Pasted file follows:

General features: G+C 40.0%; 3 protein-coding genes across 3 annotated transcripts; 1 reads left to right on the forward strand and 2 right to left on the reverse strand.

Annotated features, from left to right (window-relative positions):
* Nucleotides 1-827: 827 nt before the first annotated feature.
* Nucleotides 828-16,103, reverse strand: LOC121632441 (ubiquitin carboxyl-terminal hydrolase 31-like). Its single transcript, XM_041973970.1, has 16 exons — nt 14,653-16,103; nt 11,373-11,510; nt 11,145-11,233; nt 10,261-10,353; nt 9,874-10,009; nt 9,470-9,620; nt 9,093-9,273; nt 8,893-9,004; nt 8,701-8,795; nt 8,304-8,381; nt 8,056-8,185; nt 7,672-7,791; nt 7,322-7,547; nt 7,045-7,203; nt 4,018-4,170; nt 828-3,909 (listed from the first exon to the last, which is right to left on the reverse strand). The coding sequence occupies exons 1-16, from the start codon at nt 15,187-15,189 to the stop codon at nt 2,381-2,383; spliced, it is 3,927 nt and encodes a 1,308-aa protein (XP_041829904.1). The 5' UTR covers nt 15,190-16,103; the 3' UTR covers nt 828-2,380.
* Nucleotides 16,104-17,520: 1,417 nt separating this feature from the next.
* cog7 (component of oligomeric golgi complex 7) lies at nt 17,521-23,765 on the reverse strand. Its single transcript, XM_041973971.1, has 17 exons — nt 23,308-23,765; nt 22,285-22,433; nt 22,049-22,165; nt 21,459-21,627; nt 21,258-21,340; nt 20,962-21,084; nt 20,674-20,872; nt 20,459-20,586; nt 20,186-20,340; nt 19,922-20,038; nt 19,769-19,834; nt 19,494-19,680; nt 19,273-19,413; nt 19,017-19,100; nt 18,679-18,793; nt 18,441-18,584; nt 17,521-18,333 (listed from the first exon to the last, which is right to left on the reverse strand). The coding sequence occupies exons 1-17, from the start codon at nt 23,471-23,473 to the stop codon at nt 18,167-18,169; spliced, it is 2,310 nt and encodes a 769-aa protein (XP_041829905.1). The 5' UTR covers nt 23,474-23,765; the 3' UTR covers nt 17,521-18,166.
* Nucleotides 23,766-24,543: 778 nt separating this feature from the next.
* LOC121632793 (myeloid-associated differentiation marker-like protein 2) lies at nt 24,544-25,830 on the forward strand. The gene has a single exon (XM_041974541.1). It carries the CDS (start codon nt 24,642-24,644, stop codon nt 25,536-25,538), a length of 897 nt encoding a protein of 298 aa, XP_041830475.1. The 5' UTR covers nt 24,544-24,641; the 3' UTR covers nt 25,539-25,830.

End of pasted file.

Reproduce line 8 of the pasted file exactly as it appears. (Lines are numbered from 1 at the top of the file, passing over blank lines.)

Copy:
* LOC121632793 (myeloid-associated differentiation marker-like protein 2) lies at nt 24,544-25,830 on the forward strand. The gene has a single exon (XM_041974541.1). It carries the CDS (start codon nt 24,642-24,644, stop codon nt 25,536-25,538), a length of 897 nt encoding a protein of 298 aa, XP_041830475.1. The 5' UTR covers nt 24,544-24,641; the 3' UTR covers nt 25,539-25,830.